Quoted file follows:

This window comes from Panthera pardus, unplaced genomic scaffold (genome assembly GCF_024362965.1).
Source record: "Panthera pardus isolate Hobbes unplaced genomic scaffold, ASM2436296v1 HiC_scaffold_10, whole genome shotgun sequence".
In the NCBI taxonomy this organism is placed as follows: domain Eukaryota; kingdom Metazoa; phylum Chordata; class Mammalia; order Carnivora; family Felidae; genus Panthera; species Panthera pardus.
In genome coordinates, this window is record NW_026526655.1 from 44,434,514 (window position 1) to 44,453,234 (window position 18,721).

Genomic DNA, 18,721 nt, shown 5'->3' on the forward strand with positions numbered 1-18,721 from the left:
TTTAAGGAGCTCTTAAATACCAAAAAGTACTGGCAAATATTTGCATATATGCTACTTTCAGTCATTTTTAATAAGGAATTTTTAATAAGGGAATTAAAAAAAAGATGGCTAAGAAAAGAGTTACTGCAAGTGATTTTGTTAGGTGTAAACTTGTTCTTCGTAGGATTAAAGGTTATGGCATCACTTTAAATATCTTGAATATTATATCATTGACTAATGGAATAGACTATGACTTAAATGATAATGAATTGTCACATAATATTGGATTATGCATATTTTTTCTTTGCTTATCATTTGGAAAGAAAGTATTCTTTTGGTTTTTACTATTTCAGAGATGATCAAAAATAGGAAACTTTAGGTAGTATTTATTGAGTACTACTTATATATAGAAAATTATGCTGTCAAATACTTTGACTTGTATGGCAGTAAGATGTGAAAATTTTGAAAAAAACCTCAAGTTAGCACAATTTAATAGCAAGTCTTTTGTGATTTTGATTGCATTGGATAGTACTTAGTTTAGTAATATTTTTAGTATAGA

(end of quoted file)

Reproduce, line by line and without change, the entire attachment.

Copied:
This window comes from Panthera pardus, unplaced genomic scaffold (genome assembly GCF_024362965.1).
Source record: "Panthera pardus isolate Hobbes unplaced genomic scaffold, ASM2436296v1 HiC_scaffold_10, whole genome shotgun sequence".
In the NCBI taxonomy this organism is placed as follows: domain Eukaryota; kingdom Metazoa; phylum Chordata; class Mammalia; order Carnivora; family Felidae; genus Panthera; species Panthera pardus.
In genome coordinates, this window is record NW_026526655.1 from 44,434,514 (window position 1) to 44,453,234 (window position 18,721).

Genomic DNA, 18,721 nt, shown 5'->3' on the forward strand with positions numbered 1-18,721 from the left:
TTTAAGGAGCTCTTAAATACCAAAAAGTACTGGCAAATATTTGCATATATGCTACTTTCAGTCATTTTTAATAAGGAATTTTTAATAAGGGAATTAAAAAAAAGATGGCTAAGAAAAGAGTTACTGCAAGTGATTTTGTTAGGTGTAAACTTGTTCTTCGTAGGATTAAAGGTTATGGCATCACTTTAAATATCTTGAATATTATATCATTGACTAATGGAATAGACTATGACTTAAATGATAATGAATTGTCACATAATATTGGATTATGCATATTTTTTCTTTGCTTATCATTTGGAAAGAAAGTATTCTTTTGGTTTTTACTATTTCAGAGATGATCAAAAATAGGAAACTTTAGGTAGTATTTATTGAGTACTACTTATATATAGAAAATTATGCTGTCAAATACTTTGACTTGTATGGCAGTAAGATGTGAAAATTTTGAAAAAAACCTCAAGTTAGCACAATTTAATAGCAAGTCTTTTGTGATTTTGATTGCATTGGATAGTACTTAGTTTAGTAATATTTTTAGTATAGA